JACKSONVILLE, Fla. -

Prosecutors in the George Zimmerman trial called a somewhat controversial witness to the stand on Tuesday.

For weeks, Channel 4 has been reporting on complaints against Duval County Medical Examiner, Dr. Valerie Rao.  Critics have questioned her behavior and professionalism.

Rao has received numerous complaints from coworkers dating back years, including having been seen touching cadavers with her bare hands, and performing unnecessary autopsies on inmates to create a revenue stream.

Tuesday, Rao took the stand in the Zimmerman case, and Channel 4 wanted to find out if her troubled background could change the way jurors hear her testimony.

Jacksonville attorney Gene Nichols said Dr. Rao's background should not come up in the Zimmerman case.  

"We know Dr. Rao may have been under investigation for actions she may have taken, but in a criminal trial, bad acts of an individual rarely get into evidence unless we can show maybe her acts impair her ability to give testimony in this case," said Nichols.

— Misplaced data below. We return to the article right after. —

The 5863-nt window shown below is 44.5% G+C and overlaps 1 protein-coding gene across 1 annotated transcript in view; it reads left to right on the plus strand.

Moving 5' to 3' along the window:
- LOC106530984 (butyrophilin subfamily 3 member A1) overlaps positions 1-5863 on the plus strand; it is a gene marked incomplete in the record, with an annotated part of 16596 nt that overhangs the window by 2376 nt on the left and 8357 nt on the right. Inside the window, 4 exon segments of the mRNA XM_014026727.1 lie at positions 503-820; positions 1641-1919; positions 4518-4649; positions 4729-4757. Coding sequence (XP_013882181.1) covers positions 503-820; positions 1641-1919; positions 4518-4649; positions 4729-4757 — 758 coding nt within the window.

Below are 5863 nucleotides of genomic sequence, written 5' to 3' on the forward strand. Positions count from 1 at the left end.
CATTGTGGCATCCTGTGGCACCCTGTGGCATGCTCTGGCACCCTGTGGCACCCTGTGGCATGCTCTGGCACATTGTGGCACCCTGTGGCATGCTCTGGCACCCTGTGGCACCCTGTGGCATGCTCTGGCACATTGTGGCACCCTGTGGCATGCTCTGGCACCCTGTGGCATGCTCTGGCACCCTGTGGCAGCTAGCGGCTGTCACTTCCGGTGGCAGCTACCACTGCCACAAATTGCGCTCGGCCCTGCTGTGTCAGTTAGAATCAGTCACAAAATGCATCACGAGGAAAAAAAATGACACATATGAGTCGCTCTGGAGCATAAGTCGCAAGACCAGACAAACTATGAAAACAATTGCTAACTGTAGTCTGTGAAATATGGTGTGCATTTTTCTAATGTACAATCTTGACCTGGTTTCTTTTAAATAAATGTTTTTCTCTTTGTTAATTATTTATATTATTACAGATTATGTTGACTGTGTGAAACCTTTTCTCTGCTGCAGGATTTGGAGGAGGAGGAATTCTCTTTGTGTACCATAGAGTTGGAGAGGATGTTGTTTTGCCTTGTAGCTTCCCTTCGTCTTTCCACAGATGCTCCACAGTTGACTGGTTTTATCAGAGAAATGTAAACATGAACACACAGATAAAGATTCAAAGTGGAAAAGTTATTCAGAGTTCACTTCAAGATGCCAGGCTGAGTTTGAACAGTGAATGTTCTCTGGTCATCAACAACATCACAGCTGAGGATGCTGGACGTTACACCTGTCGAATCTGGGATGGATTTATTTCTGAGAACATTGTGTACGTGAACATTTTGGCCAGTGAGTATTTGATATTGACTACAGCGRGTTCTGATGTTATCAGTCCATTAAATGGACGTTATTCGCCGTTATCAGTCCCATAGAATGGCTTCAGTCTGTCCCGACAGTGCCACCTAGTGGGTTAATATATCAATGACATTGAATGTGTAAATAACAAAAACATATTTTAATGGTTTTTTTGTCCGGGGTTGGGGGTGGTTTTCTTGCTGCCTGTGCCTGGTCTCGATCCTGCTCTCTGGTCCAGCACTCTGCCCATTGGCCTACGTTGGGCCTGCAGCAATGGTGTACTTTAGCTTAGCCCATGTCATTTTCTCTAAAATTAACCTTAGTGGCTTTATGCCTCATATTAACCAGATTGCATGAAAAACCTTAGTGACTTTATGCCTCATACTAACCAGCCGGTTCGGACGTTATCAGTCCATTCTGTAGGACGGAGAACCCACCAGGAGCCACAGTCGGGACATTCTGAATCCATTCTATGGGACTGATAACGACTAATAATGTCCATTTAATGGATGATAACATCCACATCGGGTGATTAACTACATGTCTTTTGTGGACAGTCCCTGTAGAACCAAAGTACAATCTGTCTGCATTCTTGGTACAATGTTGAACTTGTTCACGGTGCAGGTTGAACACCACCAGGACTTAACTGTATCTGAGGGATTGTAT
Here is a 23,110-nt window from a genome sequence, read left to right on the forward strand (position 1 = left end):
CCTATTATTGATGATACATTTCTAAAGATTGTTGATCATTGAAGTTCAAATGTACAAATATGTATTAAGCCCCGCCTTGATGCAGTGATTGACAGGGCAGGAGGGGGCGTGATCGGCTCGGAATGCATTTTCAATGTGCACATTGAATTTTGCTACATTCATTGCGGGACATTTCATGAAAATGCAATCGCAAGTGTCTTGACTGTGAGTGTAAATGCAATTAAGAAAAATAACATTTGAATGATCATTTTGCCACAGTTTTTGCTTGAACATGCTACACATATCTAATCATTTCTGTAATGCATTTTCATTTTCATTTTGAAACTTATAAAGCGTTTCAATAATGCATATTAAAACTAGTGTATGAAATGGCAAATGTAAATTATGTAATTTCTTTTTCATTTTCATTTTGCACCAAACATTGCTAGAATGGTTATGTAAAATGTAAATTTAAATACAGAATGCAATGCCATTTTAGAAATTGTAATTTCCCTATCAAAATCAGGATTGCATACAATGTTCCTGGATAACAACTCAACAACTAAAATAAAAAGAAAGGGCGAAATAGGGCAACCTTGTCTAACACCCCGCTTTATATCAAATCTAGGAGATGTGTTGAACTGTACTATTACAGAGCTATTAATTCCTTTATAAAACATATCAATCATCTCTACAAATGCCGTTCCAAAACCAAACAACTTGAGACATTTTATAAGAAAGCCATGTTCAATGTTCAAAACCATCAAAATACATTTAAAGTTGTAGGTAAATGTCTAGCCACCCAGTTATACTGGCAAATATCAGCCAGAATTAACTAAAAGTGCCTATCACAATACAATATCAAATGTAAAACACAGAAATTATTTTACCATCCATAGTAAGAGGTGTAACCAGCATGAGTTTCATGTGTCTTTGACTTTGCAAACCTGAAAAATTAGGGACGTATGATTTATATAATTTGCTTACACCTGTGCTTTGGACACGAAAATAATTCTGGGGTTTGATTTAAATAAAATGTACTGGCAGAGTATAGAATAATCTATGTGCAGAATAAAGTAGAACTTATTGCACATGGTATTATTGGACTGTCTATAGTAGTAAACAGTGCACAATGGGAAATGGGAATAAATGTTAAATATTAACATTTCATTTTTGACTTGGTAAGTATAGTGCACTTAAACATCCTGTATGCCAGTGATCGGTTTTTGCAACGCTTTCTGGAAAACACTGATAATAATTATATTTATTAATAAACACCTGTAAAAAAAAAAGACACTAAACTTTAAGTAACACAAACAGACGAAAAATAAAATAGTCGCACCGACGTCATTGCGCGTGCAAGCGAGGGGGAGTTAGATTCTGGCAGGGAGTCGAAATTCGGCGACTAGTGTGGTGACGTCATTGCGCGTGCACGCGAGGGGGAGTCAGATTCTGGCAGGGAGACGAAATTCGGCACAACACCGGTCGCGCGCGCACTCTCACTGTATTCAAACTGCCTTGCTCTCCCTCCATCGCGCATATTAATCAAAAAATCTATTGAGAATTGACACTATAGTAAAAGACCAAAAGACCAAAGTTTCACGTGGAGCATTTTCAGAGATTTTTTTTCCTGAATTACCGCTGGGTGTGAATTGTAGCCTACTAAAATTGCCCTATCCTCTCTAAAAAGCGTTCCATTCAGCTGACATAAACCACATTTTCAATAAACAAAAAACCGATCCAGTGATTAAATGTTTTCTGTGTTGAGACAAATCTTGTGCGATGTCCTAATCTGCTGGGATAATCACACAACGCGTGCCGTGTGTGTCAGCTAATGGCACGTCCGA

Rao's testimony does impact  Zimmerman's claim that he was brutally attacked by Trayvon Martin. Rao called Zimmerman's injuries "insignificant" during court Tuesday. 

The defense team stated that Martin repeatedly slammed Zimmerman's head into a concrete sidewalk during a struggle, but that's not what Rao said happened.

"Because, if you look at the injuries, they're so minor that, to me the word "slam" implies great force," said Rao. "And this, the resultant injuries are not great force, so if somebody's head was repeatedly slammed against concrete with great force, I would expect lacerations. I would expect a lot of injury that would bleed profusely, that would necessitate suturing, and so I don't see that in this picture," said Rao.

Nichols added that Rao's background should have already been known by both sides, and he doesn't expect her credibility to be questioned.

"You would address those issues beforehand. I am sure the state addressed those issues to make sure that the defense did not try to bring up under jury what she may be under investigation for," said Nichols.